‘Keep shedding people’: Does Fairfax Co. pay enough to attract, retain teachers?

Virginia’s largest school system has started hiring teachers for the 2023-24 school year, with a focus on filling vacancies at schools with large shares of students from low-income families.

During a school board work session this week, Chief Operating Officer Marty Smith said Fairfax County Public Schools hired 51 teachers last week and has a pool with “40 qualified candidates.” The first of the county’s spring recruiting trips started Tuesday, he said.

At the start of the current school year, Superintendent Michelle Reid said 99% of teaching positions were staffed, though the county is still faced with some challenges, such as a shortage of high school chemistry teachers.

The hiring efforts come in the backdrop of a nationwide teacher shortage, and as the county’s school board works on the fiscal 2024 budget.

The proposed $3.5 billion budget includes a 3% cost-of-living raise for all employees, but board members said they fear the county’s salaries aren’t remaining competitive with surrounding jurisdictions.

“That employee compensation piece does strike me as a place where our system is bleeding,” school board member Abrar Omeish said. “The more we prolong it and push it, the worse off we’re going to be. Five years from now, if we look back and we’re like, ‘What happened to the FCPS brand? How did we break?’ COVID was a moment, but really, I think that our decisions in the aftermath of that, including this piece right now, are important.”

How Fairfax County salaries compare

When compared to salaries offered in other Northern Virginia school systems and Montgomery County, Maryland, teacher salaries in Fairfax County lag behind, according to data presented to the school board.

Fairfax County Public Schools ranks fifth out of nine school systems for total career earnings in the current fiscal year, and its minimum, mid- and maximum teacher salaries for the pay scale for those with master’s degrees rank seventh, ninth and eighth, respectively.

A chart showing pay for some teachers in Fairfax County, Virginia. (Courtesy Fairfax County Public Schools)

Board member Megan McLaughlin said the salaries are higher when contributions to the teachers’ retirement fund are taken into account. Employees contribute 3% of their salaries to the Educational Employees’ Supplementary Retirement System of Fairfax County, and the school system expects to contribute 6.44% next year.

“We are really harming employee perception, employee morale — people are talking about wanting to leave us,” McLaughlin said. “We’re not putting out numbers to help them understand, whether you’re here for us for a year (or) whether you’re here for us for a career.”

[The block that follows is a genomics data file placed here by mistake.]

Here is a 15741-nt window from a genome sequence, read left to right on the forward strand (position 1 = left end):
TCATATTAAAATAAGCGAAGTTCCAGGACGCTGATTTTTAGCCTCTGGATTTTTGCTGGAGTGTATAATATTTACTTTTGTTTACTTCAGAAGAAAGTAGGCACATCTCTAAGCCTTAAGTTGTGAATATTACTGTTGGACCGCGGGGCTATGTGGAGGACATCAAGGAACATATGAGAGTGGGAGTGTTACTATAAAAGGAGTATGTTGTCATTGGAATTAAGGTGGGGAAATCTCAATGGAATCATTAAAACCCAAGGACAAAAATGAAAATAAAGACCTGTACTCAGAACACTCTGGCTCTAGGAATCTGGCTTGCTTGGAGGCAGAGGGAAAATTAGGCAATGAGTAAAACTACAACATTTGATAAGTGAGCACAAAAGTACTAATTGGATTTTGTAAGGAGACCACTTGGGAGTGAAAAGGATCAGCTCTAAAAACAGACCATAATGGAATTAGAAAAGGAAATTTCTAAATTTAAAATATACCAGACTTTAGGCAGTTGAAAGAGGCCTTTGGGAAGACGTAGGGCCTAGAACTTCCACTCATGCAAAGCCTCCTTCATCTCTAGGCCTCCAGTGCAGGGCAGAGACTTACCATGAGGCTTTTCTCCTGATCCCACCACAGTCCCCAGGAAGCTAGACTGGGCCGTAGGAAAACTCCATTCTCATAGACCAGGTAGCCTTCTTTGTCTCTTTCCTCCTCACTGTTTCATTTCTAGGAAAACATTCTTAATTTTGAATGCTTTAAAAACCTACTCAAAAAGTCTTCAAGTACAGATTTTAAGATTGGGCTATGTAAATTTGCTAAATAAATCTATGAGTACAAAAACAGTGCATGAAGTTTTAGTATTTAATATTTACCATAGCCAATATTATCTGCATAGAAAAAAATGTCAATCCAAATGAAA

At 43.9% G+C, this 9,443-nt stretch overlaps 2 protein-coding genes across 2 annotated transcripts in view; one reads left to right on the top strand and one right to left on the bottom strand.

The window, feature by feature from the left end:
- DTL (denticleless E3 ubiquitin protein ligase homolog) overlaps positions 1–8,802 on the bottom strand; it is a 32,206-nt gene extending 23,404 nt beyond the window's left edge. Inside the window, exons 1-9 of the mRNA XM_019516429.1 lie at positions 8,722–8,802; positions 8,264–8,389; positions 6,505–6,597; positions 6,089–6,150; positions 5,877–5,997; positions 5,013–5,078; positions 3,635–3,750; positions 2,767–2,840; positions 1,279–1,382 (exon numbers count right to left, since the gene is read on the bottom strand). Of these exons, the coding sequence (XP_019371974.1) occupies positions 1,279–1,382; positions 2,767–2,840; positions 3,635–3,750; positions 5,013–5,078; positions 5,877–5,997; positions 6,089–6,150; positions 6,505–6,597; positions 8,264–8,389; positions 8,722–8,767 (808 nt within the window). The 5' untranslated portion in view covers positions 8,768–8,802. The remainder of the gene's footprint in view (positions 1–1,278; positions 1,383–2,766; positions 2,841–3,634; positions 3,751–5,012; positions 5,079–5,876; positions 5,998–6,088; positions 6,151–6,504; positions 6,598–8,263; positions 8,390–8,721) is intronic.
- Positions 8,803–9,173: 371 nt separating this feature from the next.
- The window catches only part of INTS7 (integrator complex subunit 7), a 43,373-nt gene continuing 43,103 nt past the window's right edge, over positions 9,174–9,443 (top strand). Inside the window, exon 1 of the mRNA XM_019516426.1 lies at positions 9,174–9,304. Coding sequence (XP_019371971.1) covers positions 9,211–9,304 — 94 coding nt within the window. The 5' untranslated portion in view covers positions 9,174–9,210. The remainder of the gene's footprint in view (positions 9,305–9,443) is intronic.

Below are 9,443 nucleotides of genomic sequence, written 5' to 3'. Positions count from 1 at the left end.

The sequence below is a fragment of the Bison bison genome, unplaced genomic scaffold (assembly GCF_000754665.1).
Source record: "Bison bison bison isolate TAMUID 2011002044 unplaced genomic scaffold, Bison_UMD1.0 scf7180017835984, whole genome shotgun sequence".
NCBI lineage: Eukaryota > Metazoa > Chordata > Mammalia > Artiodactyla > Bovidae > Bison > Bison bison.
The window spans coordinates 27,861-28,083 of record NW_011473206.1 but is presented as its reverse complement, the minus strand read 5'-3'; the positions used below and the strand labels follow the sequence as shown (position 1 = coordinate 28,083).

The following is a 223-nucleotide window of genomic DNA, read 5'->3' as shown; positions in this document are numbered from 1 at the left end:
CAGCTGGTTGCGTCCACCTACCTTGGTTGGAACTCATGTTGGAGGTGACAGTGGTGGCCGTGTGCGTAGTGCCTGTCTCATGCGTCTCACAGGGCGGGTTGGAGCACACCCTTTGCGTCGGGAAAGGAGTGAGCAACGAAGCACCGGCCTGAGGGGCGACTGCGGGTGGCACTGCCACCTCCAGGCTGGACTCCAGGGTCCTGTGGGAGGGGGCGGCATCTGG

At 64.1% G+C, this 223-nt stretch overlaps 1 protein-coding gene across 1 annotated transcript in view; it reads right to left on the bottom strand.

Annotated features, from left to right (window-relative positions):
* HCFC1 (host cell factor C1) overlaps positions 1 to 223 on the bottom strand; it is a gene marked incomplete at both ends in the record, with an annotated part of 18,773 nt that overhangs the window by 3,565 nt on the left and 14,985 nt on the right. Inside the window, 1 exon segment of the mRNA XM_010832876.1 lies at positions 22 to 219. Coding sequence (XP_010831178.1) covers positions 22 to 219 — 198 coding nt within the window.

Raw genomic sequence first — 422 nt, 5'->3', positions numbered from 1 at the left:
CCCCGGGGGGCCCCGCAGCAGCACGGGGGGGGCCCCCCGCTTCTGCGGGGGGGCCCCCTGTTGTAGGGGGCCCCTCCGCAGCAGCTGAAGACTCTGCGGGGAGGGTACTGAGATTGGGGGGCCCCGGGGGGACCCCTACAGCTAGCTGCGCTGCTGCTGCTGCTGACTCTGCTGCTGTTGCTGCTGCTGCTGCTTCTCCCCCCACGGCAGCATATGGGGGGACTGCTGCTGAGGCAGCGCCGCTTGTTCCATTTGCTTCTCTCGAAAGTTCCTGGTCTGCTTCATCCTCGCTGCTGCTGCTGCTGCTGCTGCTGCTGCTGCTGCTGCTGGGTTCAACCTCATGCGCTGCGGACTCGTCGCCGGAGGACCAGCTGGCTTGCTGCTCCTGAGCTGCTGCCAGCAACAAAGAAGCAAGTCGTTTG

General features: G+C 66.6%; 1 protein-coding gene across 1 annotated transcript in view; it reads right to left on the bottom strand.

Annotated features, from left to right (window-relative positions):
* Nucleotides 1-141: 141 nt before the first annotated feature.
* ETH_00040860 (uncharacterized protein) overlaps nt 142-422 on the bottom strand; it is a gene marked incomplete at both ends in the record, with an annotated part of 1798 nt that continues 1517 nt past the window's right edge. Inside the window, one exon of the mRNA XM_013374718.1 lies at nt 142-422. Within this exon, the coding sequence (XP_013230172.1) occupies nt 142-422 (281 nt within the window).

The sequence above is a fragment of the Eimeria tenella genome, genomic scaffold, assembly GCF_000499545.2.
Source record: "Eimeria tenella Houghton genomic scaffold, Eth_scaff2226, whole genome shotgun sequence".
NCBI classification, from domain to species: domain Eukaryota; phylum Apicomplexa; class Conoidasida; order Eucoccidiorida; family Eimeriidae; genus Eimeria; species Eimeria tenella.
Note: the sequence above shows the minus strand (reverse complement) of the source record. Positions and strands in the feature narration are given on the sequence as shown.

Smith, the operating officer, said for employees just out of college, “it’s hard for them to understand what the benefit (of higher retirement contributions) might be down the road.”

Many county employees have left Fairfax for nearby Prince William County, Omeish said. School board member Laura Jane Cohen said Prince William County, the state’s second-largest school system, is expected to offer employees a 5% raise in its proposed budget.

Proposed fiscal 2024 raises for Northern Virginia school systems. (Courtesy Fairfax County Public Schools)

“If I am trying to find a job in Fairfax County, I’m looking at these charts, and why would I go somewhere where we’re fifth, ninth, eighth? We’re just going to keep shedding people,” Cohen said.

The school system, Reid said, is hiring “early and first” for openings at Title I schools, where children from low-income families make up at least 40% of enrollment, and has the intention of placing new staff members at Title I schools first.

Competition for talent

Still, there’s a lot of competition for teaching talent.

Prospective new candidates, Smith said, “can average between 12 and 13 offers from other school systems that are at the (hiring) fair today. It’s a very different market than it was in the past, where candidates have much more choices available to them.”

Fairfax County schools had an 8.7% turnover rate for teachers during the last school year, Smith said.

The school system is falling short of meeting its goal of having five qualified applicants for every open teaching position, according to school board documents, and hasn’t met its target of a 97.5% fill rate by July 1 the last two years.

The county has, though, met or exceeded its target retention rate of 85% for teachers, administrators and operational staff members.

To assist its recruitment efforts, the county will continue its teacher resident program for teachers still obtaining specific licenses and continue to offer incentives to substitute teachers on popular days that teachers take off.

One of the county’s top retention concerns, officials said, is keeping employees close to retirement working in the school system because of their “institutional knowledge and value to (the) organization.”

At a public hearing on the proposed budget, many parents and students advocated for funding for a second athletic trainer.

Leslie Houston, president of the Fairfax Education Association, said at the hearing that the group asked for a 9% market scale raise for all employees, and that the budget priority “was designed to restore employees’ faith in FCPS’ commitment to pay its workforce.”

A final budget is scheduled to be approved later this spring.

Scott Gelman

Scott Gelman is a digital editor and writer for WTOP. A South Florida native, Scott graduated from the University of Maryland in 2019. During his time in College Park, he worked for The Diamondback, the school’s student newspaper.

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